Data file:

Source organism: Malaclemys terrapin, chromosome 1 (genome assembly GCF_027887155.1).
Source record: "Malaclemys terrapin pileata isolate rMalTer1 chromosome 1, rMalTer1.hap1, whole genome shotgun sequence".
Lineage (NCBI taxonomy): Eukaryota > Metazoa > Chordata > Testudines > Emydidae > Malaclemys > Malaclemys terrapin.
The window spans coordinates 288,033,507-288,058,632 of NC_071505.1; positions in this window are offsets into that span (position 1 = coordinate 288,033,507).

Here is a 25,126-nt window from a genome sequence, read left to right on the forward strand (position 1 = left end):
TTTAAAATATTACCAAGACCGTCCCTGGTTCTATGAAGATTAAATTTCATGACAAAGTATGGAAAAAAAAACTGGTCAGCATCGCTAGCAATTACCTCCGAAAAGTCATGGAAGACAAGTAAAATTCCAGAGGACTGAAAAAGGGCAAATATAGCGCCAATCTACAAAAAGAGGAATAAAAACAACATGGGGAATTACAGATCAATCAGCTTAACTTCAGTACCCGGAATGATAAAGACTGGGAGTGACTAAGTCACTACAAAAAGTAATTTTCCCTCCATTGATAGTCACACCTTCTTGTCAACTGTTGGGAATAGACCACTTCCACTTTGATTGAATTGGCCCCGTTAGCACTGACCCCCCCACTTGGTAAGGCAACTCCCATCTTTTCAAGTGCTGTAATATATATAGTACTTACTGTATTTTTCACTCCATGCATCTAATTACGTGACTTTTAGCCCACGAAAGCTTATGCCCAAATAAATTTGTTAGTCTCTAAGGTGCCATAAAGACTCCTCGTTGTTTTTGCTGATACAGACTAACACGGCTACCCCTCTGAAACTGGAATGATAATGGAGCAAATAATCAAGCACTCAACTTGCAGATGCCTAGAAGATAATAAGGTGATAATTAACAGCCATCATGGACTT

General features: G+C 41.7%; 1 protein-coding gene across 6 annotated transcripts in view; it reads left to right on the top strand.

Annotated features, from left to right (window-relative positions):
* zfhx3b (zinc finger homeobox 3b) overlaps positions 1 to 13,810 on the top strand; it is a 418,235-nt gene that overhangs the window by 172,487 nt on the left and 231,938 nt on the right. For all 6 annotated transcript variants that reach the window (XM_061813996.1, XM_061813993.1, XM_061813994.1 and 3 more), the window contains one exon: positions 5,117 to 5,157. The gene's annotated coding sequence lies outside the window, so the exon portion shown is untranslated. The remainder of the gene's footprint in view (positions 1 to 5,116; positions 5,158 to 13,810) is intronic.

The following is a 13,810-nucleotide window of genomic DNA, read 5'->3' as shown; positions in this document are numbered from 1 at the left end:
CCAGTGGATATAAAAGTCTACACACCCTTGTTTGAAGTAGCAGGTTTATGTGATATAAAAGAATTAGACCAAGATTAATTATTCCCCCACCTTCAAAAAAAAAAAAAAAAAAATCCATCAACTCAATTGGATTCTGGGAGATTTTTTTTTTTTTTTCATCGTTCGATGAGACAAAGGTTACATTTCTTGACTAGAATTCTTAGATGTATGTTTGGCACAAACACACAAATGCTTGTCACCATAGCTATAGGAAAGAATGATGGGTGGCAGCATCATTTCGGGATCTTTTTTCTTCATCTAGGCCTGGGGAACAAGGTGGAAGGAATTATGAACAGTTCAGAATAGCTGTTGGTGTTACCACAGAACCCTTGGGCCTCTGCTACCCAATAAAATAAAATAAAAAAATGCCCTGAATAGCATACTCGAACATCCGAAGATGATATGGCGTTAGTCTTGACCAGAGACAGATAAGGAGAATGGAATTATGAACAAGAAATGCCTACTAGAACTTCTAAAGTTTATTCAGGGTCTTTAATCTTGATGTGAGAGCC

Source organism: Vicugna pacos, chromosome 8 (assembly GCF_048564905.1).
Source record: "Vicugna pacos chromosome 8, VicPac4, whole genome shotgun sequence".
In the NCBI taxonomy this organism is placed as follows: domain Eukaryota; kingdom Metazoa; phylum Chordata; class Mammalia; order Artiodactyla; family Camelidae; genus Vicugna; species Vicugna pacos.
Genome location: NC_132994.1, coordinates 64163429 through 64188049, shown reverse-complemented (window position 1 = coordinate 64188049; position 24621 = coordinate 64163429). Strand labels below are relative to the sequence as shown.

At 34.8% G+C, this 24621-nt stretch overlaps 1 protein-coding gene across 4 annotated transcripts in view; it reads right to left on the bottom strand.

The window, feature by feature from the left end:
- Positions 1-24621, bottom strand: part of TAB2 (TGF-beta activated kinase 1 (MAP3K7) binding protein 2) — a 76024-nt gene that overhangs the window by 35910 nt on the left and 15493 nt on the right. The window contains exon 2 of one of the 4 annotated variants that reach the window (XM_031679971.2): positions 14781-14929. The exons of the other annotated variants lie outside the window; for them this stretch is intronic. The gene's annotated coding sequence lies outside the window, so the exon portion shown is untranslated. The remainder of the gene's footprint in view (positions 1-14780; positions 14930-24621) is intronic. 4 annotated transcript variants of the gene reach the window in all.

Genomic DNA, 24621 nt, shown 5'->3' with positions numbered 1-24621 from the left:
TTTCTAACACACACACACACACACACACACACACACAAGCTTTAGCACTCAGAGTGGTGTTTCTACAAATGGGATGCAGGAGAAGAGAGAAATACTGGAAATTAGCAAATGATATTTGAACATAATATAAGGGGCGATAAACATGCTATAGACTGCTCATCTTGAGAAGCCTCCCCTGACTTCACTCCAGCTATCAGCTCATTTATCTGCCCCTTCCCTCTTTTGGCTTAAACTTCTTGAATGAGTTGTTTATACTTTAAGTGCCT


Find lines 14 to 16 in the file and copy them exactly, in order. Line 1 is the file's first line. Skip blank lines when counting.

In the NCBI taxonomy this organism is placed as follows: domain Eukaryota; kingdom Metazoa; phylum Chordata; class Mammalia; order Artiodactyla; family Camelidae; genus Vicugna; species Vicugna pacos.
Genome location: NC_132994.1, coordinates 64163429 through 64188049, shown reverse-complemented (window position 1 = coordinate 64188049; position 24621 = coordinate 64163429). Strand labels below are relative to the sequence as shown.

At 34.8% G+C, this 24621-nt stretch overlaps 1 protein-coding gene across 4 annotated transcripts in view; it reads right to left on the bottom strand.